Indwelling VPs were associated with significantly longer device life, but this was on average only a 1 month durational advantage. Despite the fact that indwelling prostheses are associated with longer device life and less burden for the patient in terms of self-management, there still may be advantages to the use of non-indwelling devices in some patients. Nonindwelling devices offer a more affordable option because the product is less expensive and does not require a clinic return that generates a hospital procedure charge, a cost advantage that is beneficial, regardless of the payer. These factors suggest that for select patients, the relative advantage of self-insertion of the nonindwelling device in lieu of the indwelling prosthesis may represent a worthwhile departure from current practice in which placement of the indwelling prosthesis has, in many cases, become the standard approach.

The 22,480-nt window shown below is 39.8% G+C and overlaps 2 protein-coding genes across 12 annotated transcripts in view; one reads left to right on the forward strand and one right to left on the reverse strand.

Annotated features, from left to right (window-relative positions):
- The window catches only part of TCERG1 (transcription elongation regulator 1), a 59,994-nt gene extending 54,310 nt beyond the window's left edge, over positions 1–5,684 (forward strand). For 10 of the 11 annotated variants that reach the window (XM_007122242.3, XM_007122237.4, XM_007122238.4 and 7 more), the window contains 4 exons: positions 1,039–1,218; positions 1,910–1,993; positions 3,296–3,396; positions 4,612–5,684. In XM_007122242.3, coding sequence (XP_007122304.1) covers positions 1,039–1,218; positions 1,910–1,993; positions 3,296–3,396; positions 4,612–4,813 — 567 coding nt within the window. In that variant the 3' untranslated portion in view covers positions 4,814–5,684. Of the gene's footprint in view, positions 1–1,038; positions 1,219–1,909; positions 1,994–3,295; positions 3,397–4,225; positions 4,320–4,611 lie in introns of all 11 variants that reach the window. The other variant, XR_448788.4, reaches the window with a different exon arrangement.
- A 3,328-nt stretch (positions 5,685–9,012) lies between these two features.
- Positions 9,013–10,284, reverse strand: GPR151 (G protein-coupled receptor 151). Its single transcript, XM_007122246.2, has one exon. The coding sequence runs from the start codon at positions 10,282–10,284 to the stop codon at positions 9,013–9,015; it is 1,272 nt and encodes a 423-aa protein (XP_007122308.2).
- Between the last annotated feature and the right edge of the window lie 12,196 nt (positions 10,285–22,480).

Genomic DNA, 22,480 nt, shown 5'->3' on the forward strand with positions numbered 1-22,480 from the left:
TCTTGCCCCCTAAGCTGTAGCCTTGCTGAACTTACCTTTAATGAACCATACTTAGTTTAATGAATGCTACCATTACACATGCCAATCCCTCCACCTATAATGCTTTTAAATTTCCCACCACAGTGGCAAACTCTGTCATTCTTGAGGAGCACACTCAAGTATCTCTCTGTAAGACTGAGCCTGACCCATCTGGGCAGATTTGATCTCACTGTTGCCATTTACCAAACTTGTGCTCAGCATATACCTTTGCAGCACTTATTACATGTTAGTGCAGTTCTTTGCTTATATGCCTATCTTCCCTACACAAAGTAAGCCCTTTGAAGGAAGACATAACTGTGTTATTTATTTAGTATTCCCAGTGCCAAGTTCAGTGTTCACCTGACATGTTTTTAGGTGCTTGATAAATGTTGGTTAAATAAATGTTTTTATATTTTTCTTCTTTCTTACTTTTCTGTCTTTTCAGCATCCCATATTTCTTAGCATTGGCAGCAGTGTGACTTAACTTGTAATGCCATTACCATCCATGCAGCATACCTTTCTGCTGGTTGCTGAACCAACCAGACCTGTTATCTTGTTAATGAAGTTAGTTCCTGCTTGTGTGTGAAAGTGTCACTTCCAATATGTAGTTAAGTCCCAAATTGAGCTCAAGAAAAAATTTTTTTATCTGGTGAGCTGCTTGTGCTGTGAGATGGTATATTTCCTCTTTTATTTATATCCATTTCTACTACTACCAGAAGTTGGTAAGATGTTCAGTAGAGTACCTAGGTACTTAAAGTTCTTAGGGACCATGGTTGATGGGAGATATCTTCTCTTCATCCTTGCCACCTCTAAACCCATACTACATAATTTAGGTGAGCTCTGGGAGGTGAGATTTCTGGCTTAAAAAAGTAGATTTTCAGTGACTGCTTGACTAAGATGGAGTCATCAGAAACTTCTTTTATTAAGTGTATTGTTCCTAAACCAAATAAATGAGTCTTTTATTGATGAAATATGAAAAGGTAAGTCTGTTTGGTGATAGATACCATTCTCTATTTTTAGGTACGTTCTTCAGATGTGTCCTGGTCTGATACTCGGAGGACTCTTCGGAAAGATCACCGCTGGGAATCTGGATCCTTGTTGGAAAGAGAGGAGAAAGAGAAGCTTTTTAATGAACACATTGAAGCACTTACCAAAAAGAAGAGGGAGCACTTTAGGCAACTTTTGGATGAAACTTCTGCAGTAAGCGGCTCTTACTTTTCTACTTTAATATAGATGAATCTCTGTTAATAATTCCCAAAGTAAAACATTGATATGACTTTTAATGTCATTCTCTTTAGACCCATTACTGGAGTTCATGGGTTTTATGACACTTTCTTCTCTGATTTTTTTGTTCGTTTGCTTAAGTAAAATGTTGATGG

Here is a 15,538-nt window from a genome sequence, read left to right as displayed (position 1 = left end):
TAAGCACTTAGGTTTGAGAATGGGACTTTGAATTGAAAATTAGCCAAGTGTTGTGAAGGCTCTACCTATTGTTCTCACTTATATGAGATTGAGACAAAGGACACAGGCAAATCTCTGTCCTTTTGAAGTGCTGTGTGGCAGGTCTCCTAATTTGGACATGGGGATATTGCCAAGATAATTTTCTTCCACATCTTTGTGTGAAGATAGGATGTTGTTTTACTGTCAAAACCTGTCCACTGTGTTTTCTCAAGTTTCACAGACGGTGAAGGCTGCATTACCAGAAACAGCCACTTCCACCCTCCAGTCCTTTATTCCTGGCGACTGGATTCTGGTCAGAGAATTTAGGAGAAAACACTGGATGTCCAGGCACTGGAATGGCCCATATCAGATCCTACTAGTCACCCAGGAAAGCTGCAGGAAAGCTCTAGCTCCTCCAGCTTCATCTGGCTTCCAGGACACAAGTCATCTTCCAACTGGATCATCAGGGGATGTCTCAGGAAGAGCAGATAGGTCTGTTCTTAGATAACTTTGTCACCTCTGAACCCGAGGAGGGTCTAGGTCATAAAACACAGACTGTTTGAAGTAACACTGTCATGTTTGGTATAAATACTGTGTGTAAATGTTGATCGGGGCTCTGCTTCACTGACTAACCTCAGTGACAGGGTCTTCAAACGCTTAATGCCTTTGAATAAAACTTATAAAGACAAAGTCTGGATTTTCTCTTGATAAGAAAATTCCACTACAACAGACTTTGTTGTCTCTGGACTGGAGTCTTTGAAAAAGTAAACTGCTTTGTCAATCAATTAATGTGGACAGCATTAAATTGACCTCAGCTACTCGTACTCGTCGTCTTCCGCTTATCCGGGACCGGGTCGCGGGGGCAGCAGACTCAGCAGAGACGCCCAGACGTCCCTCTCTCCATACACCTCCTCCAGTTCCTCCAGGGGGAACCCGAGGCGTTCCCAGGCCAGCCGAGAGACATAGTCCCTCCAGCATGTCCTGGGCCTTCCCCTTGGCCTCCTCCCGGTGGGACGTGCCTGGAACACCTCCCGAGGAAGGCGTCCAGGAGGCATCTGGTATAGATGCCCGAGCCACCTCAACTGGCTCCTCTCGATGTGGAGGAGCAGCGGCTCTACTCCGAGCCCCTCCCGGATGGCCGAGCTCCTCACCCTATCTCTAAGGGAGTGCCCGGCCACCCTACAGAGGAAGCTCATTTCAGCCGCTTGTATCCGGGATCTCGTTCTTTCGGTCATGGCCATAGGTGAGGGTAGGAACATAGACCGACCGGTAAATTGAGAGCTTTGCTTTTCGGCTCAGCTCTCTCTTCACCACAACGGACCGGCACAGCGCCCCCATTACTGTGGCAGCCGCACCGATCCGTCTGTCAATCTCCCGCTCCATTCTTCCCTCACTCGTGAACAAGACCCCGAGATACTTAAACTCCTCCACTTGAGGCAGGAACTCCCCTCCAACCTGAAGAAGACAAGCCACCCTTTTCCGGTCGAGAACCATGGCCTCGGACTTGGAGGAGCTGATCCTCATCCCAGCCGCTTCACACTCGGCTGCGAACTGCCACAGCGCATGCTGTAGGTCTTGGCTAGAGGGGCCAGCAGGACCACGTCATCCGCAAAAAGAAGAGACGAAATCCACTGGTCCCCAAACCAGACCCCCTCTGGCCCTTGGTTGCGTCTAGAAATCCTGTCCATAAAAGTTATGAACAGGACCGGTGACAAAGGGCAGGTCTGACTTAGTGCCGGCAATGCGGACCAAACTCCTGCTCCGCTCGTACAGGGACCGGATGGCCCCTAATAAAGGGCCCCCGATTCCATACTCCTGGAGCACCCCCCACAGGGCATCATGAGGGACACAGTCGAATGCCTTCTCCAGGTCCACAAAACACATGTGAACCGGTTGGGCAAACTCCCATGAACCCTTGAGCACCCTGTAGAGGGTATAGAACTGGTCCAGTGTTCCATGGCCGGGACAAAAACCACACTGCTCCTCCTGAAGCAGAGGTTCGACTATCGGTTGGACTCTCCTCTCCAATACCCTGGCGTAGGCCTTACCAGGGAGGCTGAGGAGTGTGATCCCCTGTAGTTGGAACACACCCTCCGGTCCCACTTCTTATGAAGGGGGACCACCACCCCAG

In most practices, factors related to radiation treatment and extent of surgery are commonly proposed as major drivers of device life; however, our data suggest otherwise. Although, our findings showed that radiotherapy was significantly associated with shorter device life, this outcome may simply represent a statistical but not a clinically meaningful difference since the median duration differed by only 7 days among radiated and nonirradiated TE speakers. Likewise, the extent of surgery was not statistically predictive of device life. We agree that radiotherapy and extent of surgery are important factors that influence the success of TE voice restoration and postlaryngectomy functioning and have been described robustly in areas related to TE voice quality, swallowing, and postlaryngectomy complication.12-14 However, neither radiation nor extent of surgery showed any meaningful difference in device life in this study.